Policyholders file a claim for reimbursement once the procedure has been completed.  This gives them the freedom to select any dental care provider they like.

Indemnity plans usually offer a wide range of coverage, at high levels.  Compared to PPOs, you’re more likely to have a low deductible.  You’re also more likely to find a plan with no annual limits.  Orthodontics benefits are the least common because these plans usually aren’t made for families.

The main function of indemnity insurance in the current market is to support fee for services dentists.  These are dentists who are not in a network and therefore charge full price to all patients.

A dental indemnity plan is sometimes the only way to keep a dentist you’re used to.  Those in location limbo may also benefit from an indemnity plan.  Lastly, this type of plan may be the best place to look for the premium benefits you want.

Advantages

  • Visit Any Dental Care Provider
  • Strong Benefits and Coverage Levels
  • Less Expensive Deductibles than PPO
  • Higher Annual Maximums than PPO (Usually)

Disavantages

  • Highest Premiums
  • Deductibles (Usually)
  • Annual Maximums (Usually)
  • Waiting Periods for Some Procedures (Usually)
  • More Costly Preventive Coinsurance than HMO
  • Least Likely to Coverage Orthodontics

Dental Discount

Discount dental plans give members access to a referral network of dental providers who have agreed to reduce their rates by 10-60%.

This type of dental plan is not insurance.  Instead of the managed care or traditional model, members pay out of pocket.  Being a part of the plan reduces those out of pocket fees.  There is no claims reimbursement process.

This type of plan is the simplest on the consumer side.  Members usually receive a card that can be shown to participating dental providers.  Show the card; get a discount.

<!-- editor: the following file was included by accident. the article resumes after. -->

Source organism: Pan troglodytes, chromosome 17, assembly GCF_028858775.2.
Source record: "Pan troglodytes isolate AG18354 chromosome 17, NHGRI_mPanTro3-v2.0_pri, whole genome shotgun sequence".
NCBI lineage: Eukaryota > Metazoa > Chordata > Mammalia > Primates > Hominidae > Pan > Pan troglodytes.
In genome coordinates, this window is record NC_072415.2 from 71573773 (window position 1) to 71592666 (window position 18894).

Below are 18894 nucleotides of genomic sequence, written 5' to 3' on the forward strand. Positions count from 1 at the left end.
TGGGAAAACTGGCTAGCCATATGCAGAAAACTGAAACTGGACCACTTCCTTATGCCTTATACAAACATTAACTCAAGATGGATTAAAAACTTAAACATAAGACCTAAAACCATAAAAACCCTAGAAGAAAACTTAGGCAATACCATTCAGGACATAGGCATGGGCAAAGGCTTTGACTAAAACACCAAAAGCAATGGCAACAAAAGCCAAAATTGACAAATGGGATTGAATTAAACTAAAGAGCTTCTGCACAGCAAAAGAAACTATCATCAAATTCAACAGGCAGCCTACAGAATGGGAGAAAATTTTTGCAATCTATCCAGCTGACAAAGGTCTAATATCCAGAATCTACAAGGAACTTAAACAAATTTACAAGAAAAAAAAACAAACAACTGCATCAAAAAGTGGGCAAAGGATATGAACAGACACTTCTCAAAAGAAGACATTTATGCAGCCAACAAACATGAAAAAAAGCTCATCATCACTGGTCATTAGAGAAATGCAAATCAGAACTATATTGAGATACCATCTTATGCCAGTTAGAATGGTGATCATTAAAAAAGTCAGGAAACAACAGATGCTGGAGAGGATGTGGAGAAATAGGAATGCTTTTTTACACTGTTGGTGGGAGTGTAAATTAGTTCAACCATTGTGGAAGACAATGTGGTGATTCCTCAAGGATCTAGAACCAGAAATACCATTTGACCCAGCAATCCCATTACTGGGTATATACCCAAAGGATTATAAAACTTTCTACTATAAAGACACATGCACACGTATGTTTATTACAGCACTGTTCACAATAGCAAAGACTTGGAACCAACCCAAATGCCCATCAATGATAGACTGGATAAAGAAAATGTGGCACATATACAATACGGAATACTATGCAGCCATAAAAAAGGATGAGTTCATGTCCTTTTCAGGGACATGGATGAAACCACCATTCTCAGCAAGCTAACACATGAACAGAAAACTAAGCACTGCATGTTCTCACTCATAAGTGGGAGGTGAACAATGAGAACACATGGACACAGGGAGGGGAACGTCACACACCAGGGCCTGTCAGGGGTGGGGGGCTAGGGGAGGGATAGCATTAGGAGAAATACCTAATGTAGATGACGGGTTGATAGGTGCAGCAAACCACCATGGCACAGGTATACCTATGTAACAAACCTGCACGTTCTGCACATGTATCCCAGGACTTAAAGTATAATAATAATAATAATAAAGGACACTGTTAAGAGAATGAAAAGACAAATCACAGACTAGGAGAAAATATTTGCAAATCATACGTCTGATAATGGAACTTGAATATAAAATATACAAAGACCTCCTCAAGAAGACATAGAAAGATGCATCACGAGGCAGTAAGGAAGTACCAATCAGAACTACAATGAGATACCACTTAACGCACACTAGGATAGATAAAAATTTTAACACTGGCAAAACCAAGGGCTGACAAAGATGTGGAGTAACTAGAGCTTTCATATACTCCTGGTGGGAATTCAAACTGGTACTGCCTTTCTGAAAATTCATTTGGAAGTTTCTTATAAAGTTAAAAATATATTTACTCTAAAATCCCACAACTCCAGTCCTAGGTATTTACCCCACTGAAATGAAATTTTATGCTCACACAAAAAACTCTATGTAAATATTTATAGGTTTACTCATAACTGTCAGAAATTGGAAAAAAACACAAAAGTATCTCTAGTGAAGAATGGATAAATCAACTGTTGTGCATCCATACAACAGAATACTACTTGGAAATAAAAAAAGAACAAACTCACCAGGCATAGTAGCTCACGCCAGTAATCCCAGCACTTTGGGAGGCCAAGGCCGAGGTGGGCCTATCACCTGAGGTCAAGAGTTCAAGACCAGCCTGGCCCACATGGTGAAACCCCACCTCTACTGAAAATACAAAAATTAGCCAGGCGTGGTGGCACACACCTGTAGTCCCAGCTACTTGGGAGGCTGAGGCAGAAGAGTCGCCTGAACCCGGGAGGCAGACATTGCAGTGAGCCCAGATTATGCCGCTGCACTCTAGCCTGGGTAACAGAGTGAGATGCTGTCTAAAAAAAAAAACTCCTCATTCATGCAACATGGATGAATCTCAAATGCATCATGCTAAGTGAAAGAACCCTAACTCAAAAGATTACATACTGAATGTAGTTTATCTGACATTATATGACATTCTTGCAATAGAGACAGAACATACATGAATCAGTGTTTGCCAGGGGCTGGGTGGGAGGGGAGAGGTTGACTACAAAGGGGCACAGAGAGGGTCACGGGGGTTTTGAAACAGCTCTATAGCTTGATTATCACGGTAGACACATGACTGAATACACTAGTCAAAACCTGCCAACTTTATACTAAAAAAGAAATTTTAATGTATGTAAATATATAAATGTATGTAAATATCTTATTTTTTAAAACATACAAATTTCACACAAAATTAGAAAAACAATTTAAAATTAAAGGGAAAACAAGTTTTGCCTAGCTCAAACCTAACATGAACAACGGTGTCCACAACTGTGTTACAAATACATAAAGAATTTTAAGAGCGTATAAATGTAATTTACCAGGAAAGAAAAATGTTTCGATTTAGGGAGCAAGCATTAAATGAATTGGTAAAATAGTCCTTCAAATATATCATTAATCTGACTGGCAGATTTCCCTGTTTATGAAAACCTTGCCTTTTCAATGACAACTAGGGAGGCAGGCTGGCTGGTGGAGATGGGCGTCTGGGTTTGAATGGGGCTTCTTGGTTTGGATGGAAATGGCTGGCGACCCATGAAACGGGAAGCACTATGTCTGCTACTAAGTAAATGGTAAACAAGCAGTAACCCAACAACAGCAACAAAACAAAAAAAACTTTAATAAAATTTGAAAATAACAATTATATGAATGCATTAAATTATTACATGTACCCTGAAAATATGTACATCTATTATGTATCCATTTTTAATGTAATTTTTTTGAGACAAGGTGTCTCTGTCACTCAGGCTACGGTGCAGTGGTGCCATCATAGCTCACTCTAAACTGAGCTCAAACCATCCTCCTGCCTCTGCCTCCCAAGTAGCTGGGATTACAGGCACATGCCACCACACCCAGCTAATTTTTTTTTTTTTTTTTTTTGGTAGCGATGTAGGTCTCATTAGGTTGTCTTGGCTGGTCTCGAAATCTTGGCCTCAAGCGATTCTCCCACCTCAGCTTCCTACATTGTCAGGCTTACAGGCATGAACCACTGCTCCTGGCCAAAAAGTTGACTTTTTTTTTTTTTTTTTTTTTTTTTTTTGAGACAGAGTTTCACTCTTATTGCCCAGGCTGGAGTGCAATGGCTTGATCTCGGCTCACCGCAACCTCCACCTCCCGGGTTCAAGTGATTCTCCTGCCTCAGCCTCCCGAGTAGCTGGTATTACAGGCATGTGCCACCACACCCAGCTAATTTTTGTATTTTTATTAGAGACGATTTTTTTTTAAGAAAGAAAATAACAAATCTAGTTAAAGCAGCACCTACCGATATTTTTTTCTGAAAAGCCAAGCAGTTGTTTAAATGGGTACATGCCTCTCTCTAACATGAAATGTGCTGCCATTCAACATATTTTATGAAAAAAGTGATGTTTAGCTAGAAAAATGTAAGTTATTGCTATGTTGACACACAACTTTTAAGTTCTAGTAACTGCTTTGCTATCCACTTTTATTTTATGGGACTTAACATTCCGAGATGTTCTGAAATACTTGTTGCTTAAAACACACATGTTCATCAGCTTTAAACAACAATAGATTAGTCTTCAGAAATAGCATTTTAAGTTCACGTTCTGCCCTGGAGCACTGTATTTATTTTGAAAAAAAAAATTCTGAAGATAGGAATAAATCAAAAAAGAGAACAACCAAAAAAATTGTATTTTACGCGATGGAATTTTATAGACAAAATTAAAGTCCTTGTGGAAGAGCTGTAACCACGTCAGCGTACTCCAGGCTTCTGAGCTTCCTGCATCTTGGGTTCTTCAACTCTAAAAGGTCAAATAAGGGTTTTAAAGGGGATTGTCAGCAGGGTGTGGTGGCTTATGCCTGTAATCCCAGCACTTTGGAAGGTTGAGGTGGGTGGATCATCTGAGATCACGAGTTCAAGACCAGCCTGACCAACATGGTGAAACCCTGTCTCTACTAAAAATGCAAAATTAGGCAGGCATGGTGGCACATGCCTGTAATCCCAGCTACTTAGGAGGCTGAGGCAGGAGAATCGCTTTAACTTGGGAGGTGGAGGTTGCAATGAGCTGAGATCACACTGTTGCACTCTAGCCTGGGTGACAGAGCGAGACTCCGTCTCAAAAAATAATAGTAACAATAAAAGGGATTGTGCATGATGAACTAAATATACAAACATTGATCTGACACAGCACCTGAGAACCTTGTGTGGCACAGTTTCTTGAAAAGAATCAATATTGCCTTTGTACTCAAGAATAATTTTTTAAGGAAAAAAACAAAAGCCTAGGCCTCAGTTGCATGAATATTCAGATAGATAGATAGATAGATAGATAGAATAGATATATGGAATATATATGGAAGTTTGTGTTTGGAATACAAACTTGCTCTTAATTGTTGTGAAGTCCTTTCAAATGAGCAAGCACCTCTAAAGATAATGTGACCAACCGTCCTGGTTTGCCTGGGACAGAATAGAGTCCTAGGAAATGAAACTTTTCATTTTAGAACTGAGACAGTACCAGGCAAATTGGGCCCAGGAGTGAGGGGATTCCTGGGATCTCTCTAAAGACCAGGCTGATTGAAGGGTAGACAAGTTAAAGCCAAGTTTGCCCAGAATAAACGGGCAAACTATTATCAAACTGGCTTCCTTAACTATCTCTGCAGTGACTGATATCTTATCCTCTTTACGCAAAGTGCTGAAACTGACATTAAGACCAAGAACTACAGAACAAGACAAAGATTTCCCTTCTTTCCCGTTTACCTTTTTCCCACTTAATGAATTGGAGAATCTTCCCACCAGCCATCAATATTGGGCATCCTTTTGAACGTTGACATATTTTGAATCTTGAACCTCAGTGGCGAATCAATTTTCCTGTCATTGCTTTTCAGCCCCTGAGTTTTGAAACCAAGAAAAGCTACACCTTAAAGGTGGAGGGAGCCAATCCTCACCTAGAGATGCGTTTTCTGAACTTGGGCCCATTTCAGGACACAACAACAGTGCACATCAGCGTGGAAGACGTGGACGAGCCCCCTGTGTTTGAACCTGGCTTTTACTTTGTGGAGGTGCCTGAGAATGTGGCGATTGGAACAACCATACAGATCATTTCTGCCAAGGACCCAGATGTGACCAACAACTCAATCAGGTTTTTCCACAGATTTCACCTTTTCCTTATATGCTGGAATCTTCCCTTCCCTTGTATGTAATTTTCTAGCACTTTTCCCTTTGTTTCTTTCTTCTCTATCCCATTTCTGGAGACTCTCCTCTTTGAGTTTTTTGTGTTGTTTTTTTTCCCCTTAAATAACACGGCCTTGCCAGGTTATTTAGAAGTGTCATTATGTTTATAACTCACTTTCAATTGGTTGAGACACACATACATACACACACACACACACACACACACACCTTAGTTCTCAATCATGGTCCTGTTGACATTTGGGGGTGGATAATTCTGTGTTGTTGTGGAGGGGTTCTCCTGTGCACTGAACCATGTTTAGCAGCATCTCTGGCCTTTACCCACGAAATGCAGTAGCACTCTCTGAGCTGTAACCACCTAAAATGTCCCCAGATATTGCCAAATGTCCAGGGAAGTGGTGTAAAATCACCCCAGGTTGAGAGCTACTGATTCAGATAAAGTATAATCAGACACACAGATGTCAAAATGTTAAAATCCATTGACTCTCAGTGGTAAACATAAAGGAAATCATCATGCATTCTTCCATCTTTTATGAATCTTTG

There are generally no hidden fees or confusion over costs.  You don’t have to worry about things like deductibles, annual maximums, or waiting periods.  Your only charges are your membership fee and your discounted procedural costs.

Discount dental membership also give you a great deal of flexibility because you can shop plans that are most relevant to you.  Determine the procedures you may need and narrow your search to focus on what is important to you.

Discount dental memberships can save you money as a stand alone plan.  But they also work great as temporary options or as supplements to insurance.

Advantages

  • Simplest Dental Benefits Plans
  • Don’t Pay for Unneeded Coverage
  • No Deductibles
  • No Annual Maximums
  • No Waiting Periods
  • No Claims Filing
  • Works Well with Other Plan Types

Disavantages

  • May Have Limited Availability Near You
  • May Have Limited Provider Network
  • Never Eliminates Out-of-Pocket Costs

Beyond the Types

As you can see, there are many routes to take when it comes to dental health coverage.

Instead of getting lost in the options, we suggest identifying your needs first.  Then shop the options tailored to those needs.  This is the only way to strike the right balance of benefits and cost.

For you, budget may be non-negotiable.  Or, you may need the flexibility to see different providers.  And for some, extra benefits for orthodontic, tooth replacement, or other specifics may be the most important.

The number of people under the policy and their age may also help determine priorities.

In the end, there is a lot of overlap between dental plan types.  Plus, industry standards are relatively lose about how plans are named.  This means that you need to base your decision on more than plan type.

Whatever type (or types) of coverage you are interested in, be sure to examine the policy details.

With a thorough understanding of the types of dental plans available, you’re one step closer to choosing the right coverage.

After all, educated buying decisions are almost always better buying decisions.

When it comes to the health of you and your family, it is important to make the right choices. Hopefully, we’ve helped you do just that.

If you need clarification on anything, please leave your comments below.  We also welcome feedback of all kinds.  And please like and share if you know others who could benefit from better dental health.